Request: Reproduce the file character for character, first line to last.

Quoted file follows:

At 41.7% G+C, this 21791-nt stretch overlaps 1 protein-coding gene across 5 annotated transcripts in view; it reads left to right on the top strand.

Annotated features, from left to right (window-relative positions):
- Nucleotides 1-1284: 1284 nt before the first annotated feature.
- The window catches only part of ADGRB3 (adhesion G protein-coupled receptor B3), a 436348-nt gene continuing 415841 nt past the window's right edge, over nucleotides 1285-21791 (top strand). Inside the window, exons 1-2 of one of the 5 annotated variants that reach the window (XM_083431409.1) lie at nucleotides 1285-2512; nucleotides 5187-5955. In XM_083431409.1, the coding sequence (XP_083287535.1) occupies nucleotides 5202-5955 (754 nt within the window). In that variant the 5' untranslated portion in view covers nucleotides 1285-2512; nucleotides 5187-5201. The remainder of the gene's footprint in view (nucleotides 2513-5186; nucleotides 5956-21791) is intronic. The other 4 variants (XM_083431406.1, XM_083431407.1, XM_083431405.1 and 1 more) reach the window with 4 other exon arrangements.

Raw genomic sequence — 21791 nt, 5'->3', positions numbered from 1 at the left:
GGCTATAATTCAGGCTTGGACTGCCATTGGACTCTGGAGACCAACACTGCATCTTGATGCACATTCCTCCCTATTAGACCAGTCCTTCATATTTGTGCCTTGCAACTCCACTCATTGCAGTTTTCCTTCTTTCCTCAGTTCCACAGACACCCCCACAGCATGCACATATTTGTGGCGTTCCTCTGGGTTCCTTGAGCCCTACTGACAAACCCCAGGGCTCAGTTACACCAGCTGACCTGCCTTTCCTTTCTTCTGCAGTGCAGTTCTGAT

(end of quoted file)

At 41.7% G+C, this 21791-nt stretch overlaps 1 protein-coding gene across 5 annotated transcripts in view; it reads left to right on the top strand.

Annotated features, from left to right (window-relative positions):
- Nucleotides 1-1284: 1284 nt before the first annotated feature.
- The window catches only part of ADGRB3 (adhesion G protein-coupled receptor B3), a 436348-nt gene continuing 415841 nt past the window's right edge, over nucleotides 1285-21791 (top strand). Inside the window, exons 1-2 of one of the 5 annotated variants that reach the window (XM_083431409.1) lie at nucleotides 1285-2512; nucleotides 5187-5955. In XM_083431409.1, the coding sequence (XP_083287535.1) occupies nucleotides 5202-5955 (754 nt within the window). In that variant the 5' untranslated portion in view covers nucleotides 1285-2512; nucleotides 5187-5201. The remainder of the gene's footprint in view (nucleotides 2513-5186; nucleotides 5956-21791) is intronic. The other 4 variants (XM_083431406.1, XM_083431407.1, XM_083431405.1 and 1 more) reach the window with 4 other exon arrangements.

Raw genomic sequence — 21791 nt, 5'->3', positions numbered from 1 at the left:
GGCTATAATTCAGGCTTGGACTGCCATTGGACTCTGGAGACCAACACTGCATCTTGATGCACATTCCTCCCTATTAGACCAGTCCTTCATATTTGTGCCTTGCAACTCCACTCATTGCAGTTTTCCTTCTTTCCTCAGTTCCACAGACACCCCCACAGCATGCACATATTTGTGGCGTTCCTCTGGGTTCCTTGAGCCCTACTGACAAACCCCAGGGCTCAGTTACACCAGCTGACCTGCCTTTCCTTTCTTCTGCAGTGCAGTTCTGAT